Penury, swindlers and the American way: the capitalist legacy of superheroes
By Laura Sneddon - 26 May 13:13

As a pay dispute threatens the superhero stranglehold on box office takings, it’s a timely reminder that these capitalist heroes have long trampled upon the artists who brought them to life, writes Laura Sneddon.

Paul Auster.
Letters by Paul Auster and J M Coetzee: “Do things like this happen to you, or am I the only one?”
By Olivia Laing - 24 May 12:33

In 2008 J M Coetzee wrote to Paul Auster suggesting they begin an exchange by mail and, “God willing, strike sparks off each other”. Did they manage it?

The argument that growth, liberty and social justice require a fundamental refor
Progressive Capitalism by David Sainsbury: A new centre ground is being forged
By Andrew Adonis - 24 May 11:35

This book is equally important for what it says and for who is saying it. A decade ago, this prospectus would have seen its author branded “Red Sainsbury”. Now it is sensible and mainstream.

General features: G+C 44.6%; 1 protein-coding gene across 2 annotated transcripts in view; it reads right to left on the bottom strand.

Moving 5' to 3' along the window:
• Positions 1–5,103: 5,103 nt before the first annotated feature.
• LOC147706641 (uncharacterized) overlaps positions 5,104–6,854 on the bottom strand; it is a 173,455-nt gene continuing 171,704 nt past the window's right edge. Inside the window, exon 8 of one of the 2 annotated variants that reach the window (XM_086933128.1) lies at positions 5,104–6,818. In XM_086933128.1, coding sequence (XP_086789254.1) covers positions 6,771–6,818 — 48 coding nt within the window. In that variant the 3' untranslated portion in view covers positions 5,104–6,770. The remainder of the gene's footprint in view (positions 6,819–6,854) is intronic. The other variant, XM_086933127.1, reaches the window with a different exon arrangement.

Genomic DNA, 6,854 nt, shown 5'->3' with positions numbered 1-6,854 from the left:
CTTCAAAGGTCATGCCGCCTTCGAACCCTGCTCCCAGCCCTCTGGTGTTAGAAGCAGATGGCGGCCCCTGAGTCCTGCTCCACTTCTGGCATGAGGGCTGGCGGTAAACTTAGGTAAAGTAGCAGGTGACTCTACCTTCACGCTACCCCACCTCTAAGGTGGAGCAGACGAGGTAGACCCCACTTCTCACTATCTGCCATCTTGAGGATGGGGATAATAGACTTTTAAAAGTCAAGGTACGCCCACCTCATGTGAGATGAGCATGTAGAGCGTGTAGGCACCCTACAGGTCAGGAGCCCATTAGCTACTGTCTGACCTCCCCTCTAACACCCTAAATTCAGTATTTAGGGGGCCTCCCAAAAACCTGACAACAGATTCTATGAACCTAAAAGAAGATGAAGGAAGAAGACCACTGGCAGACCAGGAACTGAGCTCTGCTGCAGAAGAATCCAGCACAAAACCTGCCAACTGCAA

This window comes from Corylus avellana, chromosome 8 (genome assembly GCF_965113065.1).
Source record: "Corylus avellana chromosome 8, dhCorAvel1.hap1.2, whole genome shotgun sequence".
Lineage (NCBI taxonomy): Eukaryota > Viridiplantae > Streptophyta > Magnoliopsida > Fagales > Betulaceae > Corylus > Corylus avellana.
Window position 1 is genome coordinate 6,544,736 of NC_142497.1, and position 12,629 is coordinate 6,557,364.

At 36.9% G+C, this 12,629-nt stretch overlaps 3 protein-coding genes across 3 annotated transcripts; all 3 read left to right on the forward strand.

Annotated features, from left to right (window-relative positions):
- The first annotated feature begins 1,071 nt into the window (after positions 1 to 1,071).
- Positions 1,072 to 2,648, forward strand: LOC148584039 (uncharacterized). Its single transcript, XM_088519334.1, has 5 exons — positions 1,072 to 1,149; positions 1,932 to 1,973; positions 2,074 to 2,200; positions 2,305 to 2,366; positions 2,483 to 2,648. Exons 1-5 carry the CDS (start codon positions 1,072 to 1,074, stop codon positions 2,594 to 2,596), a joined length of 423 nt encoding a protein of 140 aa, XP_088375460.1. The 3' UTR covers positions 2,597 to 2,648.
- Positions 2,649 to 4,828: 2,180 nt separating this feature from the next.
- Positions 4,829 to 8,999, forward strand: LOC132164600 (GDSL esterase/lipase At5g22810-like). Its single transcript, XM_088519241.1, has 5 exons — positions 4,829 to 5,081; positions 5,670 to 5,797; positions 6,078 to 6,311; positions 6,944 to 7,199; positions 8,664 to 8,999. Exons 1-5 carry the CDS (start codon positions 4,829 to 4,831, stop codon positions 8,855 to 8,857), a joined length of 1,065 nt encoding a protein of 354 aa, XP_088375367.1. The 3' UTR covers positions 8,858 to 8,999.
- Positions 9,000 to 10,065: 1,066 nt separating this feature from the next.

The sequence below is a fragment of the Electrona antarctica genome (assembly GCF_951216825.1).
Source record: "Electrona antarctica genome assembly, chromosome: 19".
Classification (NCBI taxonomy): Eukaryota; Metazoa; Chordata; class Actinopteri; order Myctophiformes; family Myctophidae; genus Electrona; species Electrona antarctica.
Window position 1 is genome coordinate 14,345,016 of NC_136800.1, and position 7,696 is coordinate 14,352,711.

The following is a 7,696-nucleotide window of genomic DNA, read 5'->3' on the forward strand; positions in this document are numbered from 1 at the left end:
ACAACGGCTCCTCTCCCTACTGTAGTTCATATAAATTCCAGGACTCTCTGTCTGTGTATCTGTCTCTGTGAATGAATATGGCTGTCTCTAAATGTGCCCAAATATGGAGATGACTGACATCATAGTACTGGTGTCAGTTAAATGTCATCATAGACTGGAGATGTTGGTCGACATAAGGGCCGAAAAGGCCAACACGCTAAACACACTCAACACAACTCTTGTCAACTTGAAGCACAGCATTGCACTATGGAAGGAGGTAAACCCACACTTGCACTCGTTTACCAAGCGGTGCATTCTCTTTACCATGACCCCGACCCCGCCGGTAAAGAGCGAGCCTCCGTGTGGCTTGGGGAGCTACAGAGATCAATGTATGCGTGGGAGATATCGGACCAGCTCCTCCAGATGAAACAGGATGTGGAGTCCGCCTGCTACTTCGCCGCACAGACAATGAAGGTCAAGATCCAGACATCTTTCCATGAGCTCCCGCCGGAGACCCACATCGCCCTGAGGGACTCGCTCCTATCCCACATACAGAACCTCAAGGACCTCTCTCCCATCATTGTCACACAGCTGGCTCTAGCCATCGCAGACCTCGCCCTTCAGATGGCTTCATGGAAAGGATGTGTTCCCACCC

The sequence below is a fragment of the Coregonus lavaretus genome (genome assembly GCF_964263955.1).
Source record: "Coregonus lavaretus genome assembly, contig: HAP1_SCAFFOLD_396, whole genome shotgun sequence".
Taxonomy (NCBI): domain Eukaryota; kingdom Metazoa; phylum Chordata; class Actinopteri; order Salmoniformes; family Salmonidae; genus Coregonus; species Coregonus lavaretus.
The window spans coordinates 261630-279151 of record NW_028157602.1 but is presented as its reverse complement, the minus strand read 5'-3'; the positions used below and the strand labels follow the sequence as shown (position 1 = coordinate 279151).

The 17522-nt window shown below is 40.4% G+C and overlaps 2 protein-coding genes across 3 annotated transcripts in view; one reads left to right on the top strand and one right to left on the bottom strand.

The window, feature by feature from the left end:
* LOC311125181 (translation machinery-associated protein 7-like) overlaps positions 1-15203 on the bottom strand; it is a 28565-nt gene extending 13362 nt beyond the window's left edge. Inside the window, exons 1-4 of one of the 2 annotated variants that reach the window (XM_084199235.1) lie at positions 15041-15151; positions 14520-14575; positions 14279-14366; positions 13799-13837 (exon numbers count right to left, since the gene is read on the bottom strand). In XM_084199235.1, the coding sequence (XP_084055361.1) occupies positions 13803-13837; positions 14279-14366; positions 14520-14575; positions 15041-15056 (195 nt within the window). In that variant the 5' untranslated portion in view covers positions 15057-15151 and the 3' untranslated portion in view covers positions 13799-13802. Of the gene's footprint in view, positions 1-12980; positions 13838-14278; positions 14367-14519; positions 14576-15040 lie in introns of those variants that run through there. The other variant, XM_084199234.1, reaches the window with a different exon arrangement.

Pope Francis.
On Heaven and Earth by Pope Francis and Abraham Skorka: Will the Church become just another charity?
By John Cornwell - 24 May 9:11

Vatican watchers will find strong clues about the direction of Pope Francis in On Heaven and Earth: a series of conversations Bergoglio held with Rabbi Abraham Skorka of Buenos Aires.

New Statesman
A Marvel comic shows the true face of Britain
By Alex Hern - 23 May 15:49

Faiza Hussein is the new Captain Britain.

Leonardo DiCaprio in Baz Luhrmann's new Gatsby film.
Ignore all The Great Gatsby hype, and read Fitzgerald’s wonderful essays instead
By Ed Smith - 23 May 14:54

The prose shines more brightly than any party on Long Island.

Flanery’s American city – Omaha, Nebraska, in all but name – is a grim, featurel
Fallen Land by Patrick Flanery: A story impaled by its own moral
By Leo Robson - 23 May 11:28

It’s as a portrait of the age that this novel feels most overdone. Flanery’s American city – Omaha, Nebraska, in all but name – is a grim, featureless place, and on the way to becoming fully privatised.